If you put a frog in a pot of boiling water he’ll jump out; however, if you put him in a pot of cold water and slowly increase the temperature, he adjusts to the increasing heat until his system can no longer compensate. Then, stressed and overwhelmed with what he has endured, he dies. The frog will stay in the increasingly unhealthy, dangerous situation because it happened gradually over time and he ignored his natural ability to sense the danger and get out of the situation.
Are African Americans behaving like this frog? In virtually every area that matters, African Americans are in hot water. We have poorer health outcomes (than our white counterparts). Our life span is shorter. We earn less, even with comparable levels of education. Our children score lower on important educational indices and are less likely to obtain college degrees. We are incarcerated at higher rates for longer periods of time. The inequalities are endless. All of these injustices didn’t happen overnight. For generations, systems and policies were established to minimize and marginalize the natural God-given abilities of people of color. How do you undo the damage caused by generations of living in hot water? The damage to the spirit, self-esteem, and core identity of African Americans is not easily erased. Many would say times are changing. But large-scale change does not come quickly or easily. That means that many African Americans today still find themselves in increasingly hot water.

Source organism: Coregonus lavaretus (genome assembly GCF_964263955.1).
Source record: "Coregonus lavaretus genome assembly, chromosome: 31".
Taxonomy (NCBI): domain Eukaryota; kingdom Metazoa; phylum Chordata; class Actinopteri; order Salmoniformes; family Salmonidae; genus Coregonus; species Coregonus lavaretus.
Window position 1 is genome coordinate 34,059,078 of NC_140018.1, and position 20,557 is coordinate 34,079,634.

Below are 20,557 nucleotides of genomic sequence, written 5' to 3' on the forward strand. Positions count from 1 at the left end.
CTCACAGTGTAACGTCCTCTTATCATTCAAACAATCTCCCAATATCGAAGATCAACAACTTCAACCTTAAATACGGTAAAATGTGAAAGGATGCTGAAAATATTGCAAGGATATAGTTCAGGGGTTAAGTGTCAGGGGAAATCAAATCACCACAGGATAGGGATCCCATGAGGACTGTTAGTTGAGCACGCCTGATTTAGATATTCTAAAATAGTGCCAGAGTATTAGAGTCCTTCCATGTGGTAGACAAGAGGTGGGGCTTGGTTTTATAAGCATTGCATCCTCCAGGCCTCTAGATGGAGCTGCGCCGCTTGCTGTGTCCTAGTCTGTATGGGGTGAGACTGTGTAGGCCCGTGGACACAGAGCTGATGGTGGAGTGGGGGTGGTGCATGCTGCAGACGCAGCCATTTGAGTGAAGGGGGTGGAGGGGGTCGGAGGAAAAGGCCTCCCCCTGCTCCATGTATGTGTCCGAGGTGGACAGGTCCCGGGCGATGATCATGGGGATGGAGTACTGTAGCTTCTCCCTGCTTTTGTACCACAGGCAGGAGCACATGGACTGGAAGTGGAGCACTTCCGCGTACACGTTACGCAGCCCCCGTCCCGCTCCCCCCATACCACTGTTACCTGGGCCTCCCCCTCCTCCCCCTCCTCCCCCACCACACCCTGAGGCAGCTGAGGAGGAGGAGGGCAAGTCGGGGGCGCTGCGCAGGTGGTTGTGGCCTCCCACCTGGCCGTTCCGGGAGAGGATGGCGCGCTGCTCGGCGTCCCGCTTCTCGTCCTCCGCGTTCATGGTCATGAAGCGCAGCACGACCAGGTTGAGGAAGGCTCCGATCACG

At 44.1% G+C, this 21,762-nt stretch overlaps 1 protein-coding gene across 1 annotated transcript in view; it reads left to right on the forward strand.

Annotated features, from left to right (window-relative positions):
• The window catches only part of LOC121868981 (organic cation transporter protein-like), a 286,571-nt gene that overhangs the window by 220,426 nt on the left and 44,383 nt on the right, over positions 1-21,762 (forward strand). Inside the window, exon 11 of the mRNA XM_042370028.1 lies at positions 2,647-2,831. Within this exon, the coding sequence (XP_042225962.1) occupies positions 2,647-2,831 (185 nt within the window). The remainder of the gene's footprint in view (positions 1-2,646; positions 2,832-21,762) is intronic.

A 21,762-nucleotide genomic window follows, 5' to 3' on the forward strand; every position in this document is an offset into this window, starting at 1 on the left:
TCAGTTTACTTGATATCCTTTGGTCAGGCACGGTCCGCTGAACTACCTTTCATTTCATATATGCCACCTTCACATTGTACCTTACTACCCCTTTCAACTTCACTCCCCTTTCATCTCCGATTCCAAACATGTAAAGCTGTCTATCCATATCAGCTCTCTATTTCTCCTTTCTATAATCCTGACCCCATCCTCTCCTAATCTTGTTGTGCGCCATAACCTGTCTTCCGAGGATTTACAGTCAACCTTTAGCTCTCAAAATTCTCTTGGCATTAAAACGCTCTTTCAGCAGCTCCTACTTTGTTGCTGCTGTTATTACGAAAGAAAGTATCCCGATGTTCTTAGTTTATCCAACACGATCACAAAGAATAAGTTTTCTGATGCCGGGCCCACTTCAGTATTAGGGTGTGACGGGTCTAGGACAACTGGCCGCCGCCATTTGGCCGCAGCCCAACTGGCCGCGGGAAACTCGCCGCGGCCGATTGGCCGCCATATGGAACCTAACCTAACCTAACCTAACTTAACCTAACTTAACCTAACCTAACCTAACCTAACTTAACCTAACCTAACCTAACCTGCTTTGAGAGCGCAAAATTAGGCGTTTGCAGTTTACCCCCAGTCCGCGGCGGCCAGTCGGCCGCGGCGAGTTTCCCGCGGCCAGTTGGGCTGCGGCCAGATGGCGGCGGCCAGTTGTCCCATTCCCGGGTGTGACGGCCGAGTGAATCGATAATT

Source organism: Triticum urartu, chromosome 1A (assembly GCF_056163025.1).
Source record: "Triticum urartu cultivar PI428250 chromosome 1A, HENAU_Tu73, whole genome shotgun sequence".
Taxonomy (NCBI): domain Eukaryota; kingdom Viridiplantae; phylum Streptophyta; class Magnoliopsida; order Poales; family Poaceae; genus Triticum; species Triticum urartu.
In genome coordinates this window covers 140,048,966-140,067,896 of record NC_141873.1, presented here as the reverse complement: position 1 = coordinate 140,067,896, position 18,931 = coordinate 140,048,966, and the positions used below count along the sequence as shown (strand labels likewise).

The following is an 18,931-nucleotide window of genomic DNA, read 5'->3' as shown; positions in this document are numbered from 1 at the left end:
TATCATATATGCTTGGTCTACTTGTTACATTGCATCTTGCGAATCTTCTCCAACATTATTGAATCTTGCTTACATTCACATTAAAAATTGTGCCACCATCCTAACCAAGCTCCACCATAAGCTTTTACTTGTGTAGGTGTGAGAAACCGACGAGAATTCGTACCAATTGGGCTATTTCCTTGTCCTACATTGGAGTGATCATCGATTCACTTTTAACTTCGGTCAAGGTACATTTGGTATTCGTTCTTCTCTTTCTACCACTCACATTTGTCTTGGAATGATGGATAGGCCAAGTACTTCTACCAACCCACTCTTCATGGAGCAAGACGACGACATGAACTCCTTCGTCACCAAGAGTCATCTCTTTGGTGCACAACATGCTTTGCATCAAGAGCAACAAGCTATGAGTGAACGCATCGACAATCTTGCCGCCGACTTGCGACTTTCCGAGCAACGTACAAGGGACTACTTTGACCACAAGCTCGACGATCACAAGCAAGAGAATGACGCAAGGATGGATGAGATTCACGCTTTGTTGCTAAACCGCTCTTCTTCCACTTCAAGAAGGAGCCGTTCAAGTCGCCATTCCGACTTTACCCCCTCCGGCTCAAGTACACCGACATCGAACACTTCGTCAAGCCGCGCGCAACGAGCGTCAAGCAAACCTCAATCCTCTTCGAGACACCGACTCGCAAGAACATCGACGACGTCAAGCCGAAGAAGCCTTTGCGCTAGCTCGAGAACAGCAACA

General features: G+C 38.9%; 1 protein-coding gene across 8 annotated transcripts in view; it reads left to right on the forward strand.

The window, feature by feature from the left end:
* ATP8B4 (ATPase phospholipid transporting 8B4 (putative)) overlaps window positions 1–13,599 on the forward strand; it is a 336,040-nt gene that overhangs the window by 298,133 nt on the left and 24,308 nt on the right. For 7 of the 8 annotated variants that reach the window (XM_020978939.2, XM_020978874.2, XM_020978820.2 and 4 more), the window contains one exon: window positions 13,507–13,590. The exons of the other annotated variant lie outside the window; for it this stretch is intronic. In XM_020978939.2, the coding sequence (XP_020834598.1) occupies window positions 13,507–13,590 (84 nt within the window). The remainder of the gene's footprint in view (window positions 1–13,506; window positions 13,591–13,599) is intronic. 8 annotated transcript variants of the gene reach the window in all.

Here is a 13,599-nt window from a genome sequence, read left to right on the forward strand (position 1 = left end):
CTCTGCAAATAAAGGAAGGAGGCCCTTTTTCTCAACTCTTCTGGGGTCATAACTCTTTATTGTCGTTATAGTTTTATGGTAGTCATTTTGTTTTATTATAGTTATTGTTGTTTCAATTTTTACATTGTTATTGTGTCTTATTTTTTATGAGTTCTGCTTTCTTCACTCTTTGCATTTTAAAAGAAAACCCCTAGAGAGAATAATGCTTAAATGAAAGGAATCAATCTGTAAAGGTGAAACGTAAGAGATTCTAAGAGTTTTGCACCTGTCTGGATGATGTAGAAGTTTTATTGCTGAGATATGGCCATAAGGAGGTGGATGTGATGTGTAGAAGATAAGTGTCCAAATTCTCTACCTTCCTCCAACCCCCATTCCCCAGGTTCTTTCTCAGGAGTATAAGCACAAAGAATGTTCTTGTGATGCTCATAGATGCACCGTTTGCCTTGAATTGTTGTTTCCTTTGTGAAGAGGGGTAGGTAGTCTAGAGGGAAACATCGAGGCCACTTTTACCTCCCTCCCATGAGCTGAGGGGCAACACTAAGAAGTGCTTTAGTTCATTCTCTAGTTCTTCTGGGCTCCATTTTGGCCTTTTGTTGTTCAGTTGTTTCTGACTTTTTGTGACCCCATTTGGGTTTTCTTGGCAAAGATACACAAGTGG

The thing is the frog had the ability to get himself out of the hot water the entire time. He became used to the stressful situation and didn’t use his own God given ability to save himself. The frog’s basic instinct is to jump. He just didn’t do it. But that doesn’t mean he no longer knew how.
As African Americans, have we become so accustomed to the dangers in our communities that we have stopped trying to save ourselves. Are we waiting for someone else to turn down the heat and get us out of the situation? Just like the frog, we have in us, individually and collectively, the ability to save ourselves, our children and our communities. We need to dig deep and rediscover the strength and resilience of our ancestors and our culture. We need to teach our children the values that have driven the successes of the past rather than today’s values of instant gratification. We must teach our children that they are valued and valuable even when everything seems to point to the contrary. We have to give them back their ability to dream so they can imagine themselves, and our world, in a new way. They must learn to imagine a world where we are no longer behind. A world where we are treated fairly and there is equal access to quality education, health care, jobs and housing.
We need to give our children hope. It’s time to jump out of the hot water and save ourselves, our children and our communities. –dr. tanya a royster, psychiatrist clinician and administrator